7 of 7 people found the following review helpful
5.0 out of 5 stars Brilliant analysis of Saddams Iraq 7 July 2009
By Macke - Published on
Saddam Hussein was a member of the Iraqi Baath party. In his brilliant analysis of Saddams Iraq the author Kanan Makiya illustrates how the Baathist regime managed to hold the Iraqi population in its grip for so long.

Children from 5 and up where indoctrinated with Baathist ideology in the old Iraq. The children where encouraged to spy and tell on their parents if they heard them backtalking the party. During Baath party rule the Iraqi litteracy rate was raised as the output of state propaganda soared. Women where brought into the workplace and the country was developed. Meanwhile, personal freedoms sank-all in the name of progress. Similar developments can be seen in the revolutionary governments of Cuba, China, Vietnam and Algeria. Development took the place of freedom.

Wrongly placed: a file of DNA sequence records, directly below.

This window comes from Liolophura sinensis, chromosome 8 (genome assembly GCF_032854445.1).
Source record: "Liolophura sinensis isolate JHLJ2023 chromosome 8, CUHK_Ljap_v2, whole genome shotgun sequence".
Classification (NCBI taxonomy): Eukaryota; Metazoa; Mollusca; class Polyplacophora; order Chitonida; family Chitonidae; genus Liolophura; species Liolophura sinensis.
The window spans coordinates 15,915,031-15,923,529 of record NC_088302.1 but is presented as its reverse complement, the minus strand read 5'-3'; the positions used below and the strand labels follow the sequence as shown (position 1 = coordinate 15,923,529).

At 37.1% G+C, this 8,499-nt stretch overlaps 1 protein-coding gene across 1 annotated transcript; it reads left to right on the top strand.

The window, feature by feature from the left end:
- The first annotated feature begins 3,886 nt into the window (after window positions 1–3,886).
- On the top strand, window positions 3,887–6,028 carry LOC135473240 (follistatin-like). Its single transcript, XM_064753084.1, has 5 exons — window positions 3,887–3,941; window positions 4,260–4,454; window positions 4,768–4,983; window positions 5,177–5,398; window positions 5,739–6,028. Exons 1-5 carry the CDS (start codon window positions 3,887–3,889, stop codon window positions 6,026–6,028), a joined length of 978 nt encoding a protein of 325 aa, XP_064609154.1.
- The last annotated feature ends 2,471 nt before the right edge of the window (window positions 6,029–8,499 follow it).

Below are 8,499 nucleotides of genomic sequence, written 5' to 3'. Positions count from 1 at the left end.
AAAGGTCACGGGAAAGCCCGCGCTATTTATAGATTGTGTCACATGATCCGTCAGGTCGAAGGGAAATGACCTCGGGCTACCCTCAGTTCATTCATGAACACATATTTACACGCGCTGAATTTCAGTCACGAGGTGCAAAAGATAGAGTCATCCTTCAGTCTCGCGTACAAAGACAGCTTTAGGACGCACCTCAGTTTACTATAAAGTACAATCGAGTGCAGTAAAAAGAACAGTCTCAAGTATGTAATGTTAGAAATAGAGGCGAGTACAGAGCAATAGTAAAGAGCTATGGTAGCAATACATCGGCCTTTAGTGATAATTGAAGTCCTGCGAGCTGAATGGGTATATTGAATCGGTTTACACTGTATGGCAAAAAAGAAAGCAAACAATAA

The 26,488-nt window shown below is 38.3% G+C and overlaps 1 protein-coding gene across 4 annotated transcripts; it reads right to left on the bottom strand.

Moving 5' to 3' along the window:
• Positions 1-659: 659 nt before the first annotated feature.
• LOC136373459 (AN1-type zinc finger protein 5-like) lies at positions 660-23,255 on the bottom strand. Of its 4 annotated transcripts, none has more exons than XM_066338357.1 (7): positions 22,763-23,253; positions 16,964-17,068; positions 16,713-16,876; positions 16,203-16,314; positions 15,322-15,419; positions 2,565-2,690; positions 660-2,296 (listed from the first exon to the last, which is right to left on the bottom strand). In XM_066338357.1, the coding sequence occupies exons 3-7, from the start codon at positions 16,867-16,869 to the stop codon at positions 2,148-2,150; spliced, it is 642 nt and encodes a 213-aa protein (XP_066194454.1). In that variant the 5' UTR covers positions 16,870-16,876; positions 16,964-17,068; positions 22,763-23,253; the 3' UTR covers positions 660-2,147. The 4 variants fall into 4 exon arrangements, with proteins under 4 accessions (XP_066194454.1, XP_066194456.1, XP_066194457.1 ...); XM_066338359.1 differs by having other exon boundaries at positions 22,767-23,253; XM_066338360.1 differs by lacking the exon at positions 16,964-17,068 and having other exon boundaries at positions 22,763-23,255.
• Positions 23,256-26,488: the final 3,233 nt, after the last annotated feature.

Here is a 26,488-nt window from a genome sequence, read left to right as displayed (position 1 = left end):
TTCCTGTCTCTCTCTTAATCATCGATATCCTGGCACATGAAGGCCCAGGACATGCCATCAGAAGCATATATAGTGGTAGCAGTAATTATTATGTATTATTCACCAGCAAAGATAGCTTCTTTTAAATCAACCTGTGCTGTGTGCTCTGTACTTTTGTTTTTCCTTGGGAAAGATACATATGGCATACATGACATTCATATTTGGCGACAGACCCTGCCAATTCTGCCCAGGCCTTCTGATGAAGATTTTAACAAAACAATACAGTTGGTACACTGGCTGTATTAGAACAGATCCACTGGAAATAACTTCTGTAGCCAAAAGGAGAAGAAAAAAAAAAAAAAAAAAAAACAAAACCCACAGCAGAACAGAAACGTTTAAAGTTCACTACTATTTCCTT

Baathist Iraq built itself as a movement and in power on Stalinist norms. It contained both the crude violence and primitive isolationist outlook on one hand while at the same time pushing forward extensive mass education and a modern planned economy. Just like Stalin, the Baath party used the countries "backwardness" as an excuse to resort to extreme measures of violence. And just like Stalin, the Baath party managed to create a more powerfull nation, while at the same time unleashing a regime of terror.

It became necessary for Iraqi civilians to wear a "mask". One could never speak openly about the fear, violence and conformity in the society without risking being punished. So the Iraqi citizen would become like "a snail sealed in a shell". The personality becomes liquidated in the oppressor group and its values. Saddams image was everywhere. On a typical radio broadcast his name was mentioned thirty to fifty times an hour. Saddams images appeard on TV several hours a day. Children had to memorize verses in his honor.